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What To Do If People Talk About You Behind Your Back

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Pettiness and drama seem to be a constant part of the human experience.

One would think that as time goes by and we have life’s responsibilities to navigate, people would leave drama and gossip behind in the school playground.

Unfortunately, some people never grow up and continue to spread rumors and talk about other people behind their back well into adulthood.

A rumormonger’s gossip can be destructive, negatively affect a person’s self-esteem, and cause unwanted problems in their life.

This article will explain how to deal with a person who is talking about you behind your back.

The approach you take will largely depend on where it’s happening – your personal or professional life.

But, before you do anything about the rumormonger, there is one important step to take.

Consider whether or not your source of information is reliable.

People can be pretty underhanded sometimes. After all, it’s not someone who openly dislikes you who ends up betraying you, it’s the people that are close to you and who you may think are on your side.

The first person you should examine is the one who told you that you are being talked about behind your back.

That person may have ulterior motives for trying to disrupt your relationships with other people or get in your head.

It’s fairly easy for a manipulative person to craft an image of themselves as trustworthy.

After all, they just told you about this other person who is talking behind your back! Of course they’re trustworthy! They just gave you that valuable information, didn’t they?

So consider the source of information. Ask yourself the following questions.

1. Does the giving of this information jive with the type of person the information giver is?

There are numerous types of people in the world with different ideas and perspectives on how they interact with others.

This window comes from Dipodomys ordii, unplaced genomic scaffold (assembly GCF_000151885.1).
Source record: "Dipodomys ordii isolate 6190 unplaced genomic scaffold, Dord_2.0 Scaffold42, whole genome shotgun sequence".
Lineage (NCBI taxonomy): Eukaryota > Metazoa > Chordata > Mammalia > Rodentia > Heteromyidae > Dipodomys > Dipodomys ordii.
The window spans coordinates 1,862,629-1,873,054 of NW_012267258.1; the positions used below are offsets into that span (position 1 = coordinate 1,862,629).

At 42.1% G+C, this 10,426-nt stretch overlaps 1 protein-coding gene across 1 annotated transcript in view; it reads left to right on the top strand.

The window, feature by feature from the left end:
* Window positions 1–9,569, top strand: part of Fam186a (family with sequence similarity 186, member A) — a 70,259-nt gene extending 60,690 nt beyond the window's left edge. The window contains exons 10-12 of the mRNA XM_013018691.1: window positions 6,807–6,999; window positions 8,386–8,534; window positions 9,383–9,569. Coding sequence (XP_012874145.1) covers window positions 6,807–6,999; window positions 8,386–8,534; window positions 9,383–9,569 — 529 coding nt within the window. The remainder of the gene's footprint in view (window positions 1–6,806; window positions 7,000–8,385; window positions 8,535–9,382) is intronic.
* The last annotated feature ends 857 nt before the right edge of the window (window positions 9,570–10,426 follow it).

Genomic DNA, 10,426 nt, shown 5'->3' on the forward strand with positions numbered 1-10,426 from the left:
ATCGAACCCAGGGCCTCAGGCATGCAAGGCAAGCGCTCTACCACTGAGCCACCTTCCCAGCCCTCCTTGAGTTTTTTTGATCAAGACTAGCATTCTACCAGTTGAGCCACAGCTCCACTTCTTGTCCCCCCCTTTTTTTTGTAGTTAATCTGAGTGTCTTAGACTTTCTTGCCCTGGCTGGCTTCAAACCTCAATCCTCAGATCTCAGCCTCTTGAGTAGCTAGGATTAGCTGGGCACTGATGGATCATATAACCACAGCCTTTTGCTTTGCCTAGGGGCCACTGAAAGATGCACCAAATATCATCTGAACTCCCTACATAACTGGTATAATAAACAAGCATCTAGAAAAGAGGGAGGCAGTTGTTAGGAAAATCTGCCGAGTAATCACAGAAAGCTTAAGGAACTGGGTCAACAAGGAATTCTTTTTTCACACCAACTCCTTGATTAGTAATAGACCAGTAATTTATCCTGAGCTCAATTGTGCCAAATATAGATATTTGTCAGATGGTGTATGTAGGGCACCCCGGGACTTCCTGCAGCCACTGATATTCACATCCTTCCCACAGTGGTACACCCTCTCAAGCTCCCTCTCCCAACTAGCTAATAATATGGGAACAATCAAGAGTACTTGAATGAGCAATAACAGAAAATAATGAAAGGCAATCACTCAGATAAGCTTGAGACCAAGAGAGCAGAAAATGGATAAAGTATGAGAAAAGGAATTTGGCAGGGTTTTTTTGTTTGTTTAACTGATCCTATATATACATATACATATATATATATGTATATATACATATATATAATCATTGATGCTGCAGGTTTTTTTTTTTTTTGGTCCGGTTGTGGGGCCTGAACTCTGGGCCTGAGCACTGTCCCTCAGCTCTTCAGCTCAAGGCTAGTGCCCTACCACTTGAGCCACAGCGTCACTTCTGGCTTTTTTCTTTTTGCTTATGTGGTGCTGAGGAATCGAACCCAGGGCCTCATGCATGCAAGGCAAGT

Some people wouldn’t be caught dead spreading rumors, others may not even want to talk to people in any kind of personal fashion, and others may be constantly looking for the next person to get the dirt on and start some drama.

2. What are the motives behind the information giver’s actions?

Why are they giving you this information? Do they directly benefit from giving you this information and sowing distrust?

Ulterior motives can range from just wanting to start drama for entertainment, to trying to interfere in a friendship or relationship to break it up, to influencing a work environment and forcing the person into a different direction.

3. What are their further actions?

A person who has an ulterior motive is going to have some long-term plan that they are trying to make work.

Their motives may not be clear and apparent at first, but if you pay attention to their actions in the days following the dropping of that information then they may give their motives away.

A person who wants to suddenly hang out more or is talking about an open position at work may be trying to influence you away from a direction they don’t want you to go.

Consider the source of the information carefully. Are they trustworthy? Are they the type of person who would engage in these kinds of behaviors in the first place?

If the source of information passes muster, then you can start considering how to deal with the source of gossip.

Dealing With Gossip In The Workplace

A person does not typically get to pick and choose who they spend their time around in the workplace.

Most of the time, you’ll end up working with a variety of people with different life perspectives, some of which will be jerks.

The way to handle rumors in the workplace really depends on the gravity of the rumors being spread, what documentation you can build up, the competency of management and HR, and what you may end up sacrificing in the long run.

1. Consider the severity of the rumors.

Are they severe? Or are they something that can be ignored and brushed aside?

Does it sound like the information that came back to you is malicious or is it coming from a place of miscommunication?

If it seems like there was a miscommunication, that is likely something that can be resolved by talking to the people involved.

If the rumors are malicious or harmful, you likely need to take it up with management and HR.

2. Collect whatever evidence you can before going to management.

Is there any kind of paper trail or evidence that can be used to back up your claim?

You will likely need to give the names of everyone you believe to be involved to management so they can conduct their own interviews and find out what’s going on.

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3. Document whatever evidence you have.

Make a copy for yourself in case things end up going badly or you are retaliated against.

In a fair and just world, you’d be able to take your claim and your evidence to management and have your situation resolved, but we don’t live in a fair and just world.

Sometimes management will act against you for complaining. Sometimes they’ll try to demote you, cut your hours, or pressure you into quitting. Sometimes they will completely dismiss the complaint as petty and not worth the time or effort.